DANIELA: I like very much to ask this question to leaders in the synthetic biology community, and so here it goes also for you: by being the CEO of SynBioBeta, you get a unique perspective on the Synthetic biology revolution the world is starting to experience. Can you share your personal vision of the future of synthetic biology with us?

KATE: Revolution is really a great word choice as I see synthetic biology as a tool that will change how we address some of the key problems facing humanity on a global scale. Just as we experienced great leaps forward with the development of industry at the beginning of the last century and technology toward the end, biology will be the means by which we develop solutions in the coming years. The key will be education and access to information and resources, and SynBioBeta hopes to play a leading role in the growth and development of the industry.

SynBioBeta SF, October 2016 Credit photo: Steven Gregory Photography
SynBioBeta SF, October 2016
Credits: photo by Steven Gregory Photography

I am obviously a fan of SynBioBeta, but I do not think to be particularly biased when I say that the synthetic biology community should be thankful for what SynBioBeta did, and continues to do for us. Synthetic biology is only a word after all, not dissimilar from biotechnology or biology or microbiology, for example. What makes synthetic biology such a revolutionary phenomenon is the will of the community to bring their knowledge to the people, to make of synthetic biology an instrument to improve our society. But, as also Kate stated, this is no easy task, and no single individual or company could achieve this on their own. It is all about bringing people together, in order to make the network larger and stronger, and this is possible only thanks to companies such as SynBioBeta, whose primary goal is that of being of support in spreading the knowledge and nurturing the connections. SynBioBeta helps to make the word “synthetic biology” shine a bit more.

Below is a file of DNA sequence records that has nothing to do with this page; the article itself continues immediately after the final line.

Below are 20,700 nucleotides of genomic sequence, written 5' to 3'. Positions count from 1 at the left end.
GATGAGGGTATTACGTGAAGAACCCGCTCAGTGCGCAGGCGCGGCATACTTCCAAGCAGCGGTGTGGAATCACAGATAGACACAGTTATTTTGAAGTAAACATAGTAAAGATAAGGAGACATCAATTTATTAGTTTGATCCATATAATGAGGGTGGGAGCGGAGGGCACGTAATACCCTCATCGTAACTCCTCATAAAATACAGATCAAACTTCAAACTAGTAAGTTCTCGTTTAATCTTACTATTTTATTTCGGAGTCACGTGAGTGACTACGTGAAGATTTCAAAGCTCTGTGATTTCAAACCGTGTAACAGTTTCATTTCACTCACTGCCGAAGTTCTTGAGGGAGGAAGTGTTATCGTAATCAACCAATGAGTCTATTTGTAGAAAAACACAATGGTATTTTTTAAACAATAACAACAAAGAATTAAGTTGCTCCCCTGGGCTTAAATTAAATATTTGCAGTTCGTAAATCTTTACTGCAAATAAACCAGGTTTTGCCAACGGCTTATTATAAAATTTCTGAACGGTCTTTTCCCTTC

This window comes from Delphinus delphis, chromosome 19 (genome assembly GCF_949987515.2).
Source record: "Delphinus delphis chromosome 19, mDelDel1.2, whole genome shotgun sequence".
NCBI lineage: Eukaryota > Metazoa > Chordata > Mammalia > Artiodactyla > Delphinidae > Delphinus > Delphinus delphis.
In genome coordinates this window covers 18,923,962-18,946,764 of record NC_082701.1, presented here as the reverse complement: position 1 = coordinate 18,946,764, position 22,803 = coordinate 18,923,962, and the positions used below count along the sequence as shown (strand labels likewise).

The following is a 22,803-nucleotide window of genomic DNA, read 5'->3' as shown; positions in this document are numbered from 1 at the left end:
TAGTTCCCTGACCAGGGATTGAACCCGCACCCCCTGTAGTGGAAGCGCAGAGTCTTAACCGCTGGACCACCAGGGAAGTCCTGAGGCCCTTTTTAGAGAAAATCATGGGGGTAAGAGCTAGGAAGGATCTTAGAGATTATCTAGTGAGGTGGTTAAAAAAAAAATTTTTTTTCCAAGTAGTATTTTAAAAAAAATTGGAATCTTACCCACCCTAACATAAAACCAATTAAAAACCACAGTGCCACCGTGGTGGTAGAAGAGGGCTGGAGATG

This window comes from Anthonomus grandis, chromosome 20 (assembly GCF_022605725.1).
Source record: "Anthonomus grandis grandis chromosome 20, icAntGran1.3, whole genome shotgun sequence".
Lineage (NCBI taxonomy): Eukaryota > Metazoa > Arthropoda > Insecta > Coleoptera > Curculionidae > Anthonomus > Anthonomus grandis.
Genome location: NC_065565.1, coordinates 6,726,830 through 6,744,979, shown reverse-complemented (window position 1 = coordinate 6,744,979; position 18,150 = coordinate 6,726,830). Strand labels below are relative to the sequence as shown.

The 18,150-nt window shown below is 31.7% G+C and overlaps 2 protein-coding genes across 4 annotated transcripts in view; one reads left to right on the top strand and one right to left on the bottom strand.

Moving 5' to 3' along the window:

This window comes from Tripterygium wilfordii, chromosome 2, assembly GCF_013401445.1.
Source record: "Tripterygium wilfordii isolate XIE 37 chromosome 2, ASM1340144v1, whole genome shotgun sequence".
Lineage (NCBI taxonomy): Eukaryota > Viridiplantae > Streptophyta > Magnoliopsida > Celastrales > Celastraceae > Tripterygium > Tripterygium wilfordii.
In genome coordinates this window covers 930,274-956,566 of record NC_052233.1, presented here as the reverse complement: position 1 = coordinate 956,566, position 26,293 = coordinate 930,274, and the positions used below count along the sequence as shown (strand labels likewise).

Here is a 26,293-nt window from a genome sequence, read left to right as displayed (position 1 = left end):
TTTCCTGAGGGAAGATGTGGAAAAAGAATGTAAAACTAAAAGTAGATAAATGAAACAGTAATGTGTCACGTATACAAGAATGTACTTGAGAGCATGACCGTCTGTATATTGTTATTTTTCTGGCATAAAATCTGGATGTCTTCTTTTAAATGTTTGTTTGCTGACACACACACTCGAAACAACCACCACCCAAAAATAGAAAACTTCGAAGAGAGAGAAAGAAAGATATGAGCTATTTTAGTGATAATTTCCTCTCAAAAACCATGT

Disclaimer: All views expressed in this article are the private opinions of the author.

You can follow Daniela on twitter: @Dny_Q

Please note, header image: The individuals in the panel photo are (L-R): Robert Friedman, J. Craig Venter Institute; Kate Wildauer, SynBioBeta; Mark Tizard, CSIRO; and Henrik Toft Simonsen, Technological University of Denmark
Credits Photos by IISD/ENB | Diego Noguera